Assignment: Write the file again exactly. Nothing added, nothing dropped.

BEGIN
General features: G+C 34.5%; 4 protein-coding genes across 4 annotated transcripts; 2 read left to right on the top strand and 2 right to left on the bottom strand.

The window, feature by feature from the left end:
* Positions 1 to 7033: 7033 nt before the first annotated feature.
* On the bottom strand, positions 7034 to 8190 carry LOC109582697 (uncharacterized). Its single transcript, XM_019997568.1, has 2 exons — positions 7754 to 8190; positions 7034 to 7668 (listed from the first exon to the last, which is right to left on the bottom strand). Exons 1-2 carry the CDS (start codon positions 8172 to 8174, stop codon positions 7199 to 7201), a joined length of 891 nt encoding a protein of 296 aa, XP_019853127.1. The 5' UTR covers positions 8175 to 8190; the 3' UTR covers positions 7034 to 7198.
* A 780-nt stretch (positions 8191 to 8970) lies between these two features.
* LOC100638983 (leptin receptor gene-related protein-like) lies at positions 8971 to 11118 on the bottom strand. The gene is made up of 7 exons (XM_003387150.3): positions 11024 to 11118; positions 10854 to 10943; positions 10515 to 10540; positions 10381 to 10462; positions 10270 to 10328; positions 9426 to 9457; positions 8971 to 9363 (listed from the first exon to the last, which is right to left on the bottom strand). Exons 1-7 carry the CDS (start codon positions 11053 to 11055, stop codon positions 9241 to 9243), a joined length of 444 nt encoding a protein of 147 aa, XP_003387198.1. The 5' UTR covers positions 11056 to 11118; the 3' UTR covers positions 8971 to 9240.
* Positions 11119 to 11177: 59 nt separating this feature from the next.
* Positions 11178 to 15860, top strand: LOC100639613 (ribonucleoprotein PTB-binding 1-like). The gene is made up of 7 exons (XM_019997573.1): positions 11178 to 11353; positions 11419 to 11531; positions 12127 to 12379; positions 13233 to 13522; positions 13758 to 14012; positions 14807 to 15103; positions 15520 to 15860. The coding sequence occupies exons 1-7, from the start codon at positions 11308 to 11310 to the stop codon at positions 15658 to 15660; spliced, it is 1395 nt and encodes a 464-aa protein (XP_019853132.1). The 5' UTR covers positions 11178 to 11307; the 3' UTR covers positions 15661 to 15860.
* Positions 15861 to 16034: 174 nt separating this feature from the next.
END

General features: G+C 34.5%; 4 protein-coding genes across 4 annotated transcripts; 2 read left to right on the top strand and 2 right to left on the bottom strand.

The window, feature by feature from the left end:
* Positions 1 to 7033: 7033 nt before the first annotated feature.
* On the bottom strand, positions 7034 to 8190 carry LOC109582697 (uncharacterized). Its single transcript, XM_019997568.1, has 2 exons — positions 7754 to 8190; positions 7034 to 7668 (listed from the first exon to the last, which is right to left on the bottom strand). Exons 1-2 carry the CDS (start codon positions 8172 to 8174, stop codon positions 7199 to 7201), a joined length of 891 nt encoding a protein of 296 aa, XP_019853127.1. The 5' UTR covers positions 8175 to 8190; the 3' UTR covers positions 7034 to 7198.
* A 780-nt stretch (positions 8191 to 8970) lies between these two features.
* LOC100638983 (leptin receptor gene-related protein-like) lies at positions 8971 to 11118 on the bottom strand. The gene is made up of 7 exons (XM_003387150.3): positions 11024 to 11118; positions 10854 to 10943; positions 10515 to 10540; positions 10381 to 10462; positions 10270 to 10328; positions 9426 to 9457; positions 8971 to 9363 (listed from the first exon to the last, which is right to left on the bottom strand). Exons 1-7 carry the CDS (start codon positions 11053 to 11055, stop codon positions 9241 to 9243), a joined length of 444 nt encoding a protein of 147 aa, XP_003387198.1. The 5' UTR covers positions 11056 to 11118; the 3' UTR covers positions 8971 to 9240.
* Positions 11119 to 11177: 59 nt separating this feature from the next.
* Positions 11178 to 15860, top strand: LOC100639613 (ribonucleoprotein PTB-binding 1-like). The gene is made up of 7 exons (XM_019997573.1): positions 11178 to 11353; positions 11419 to 11531; positions 12127 to 12379; positions 13233 to 13522; positions 13758 to 14012; positions 14807 to 15103; positions 15520 to 15860. The coding sequence occupies exons 1-7, from the start codon at positions 11308 to 11310 to the stop codon at positions 15658 to 15660; spliced, it is 1395 nt and encodes a 464-aa protein (XP_019853132.1). The 5' UTR covers positions 11178 to 11307; the 3' UTR covers positions 15661 to 15860.
* Positions 15861 to 16034: 174 nt separating this feature from the next.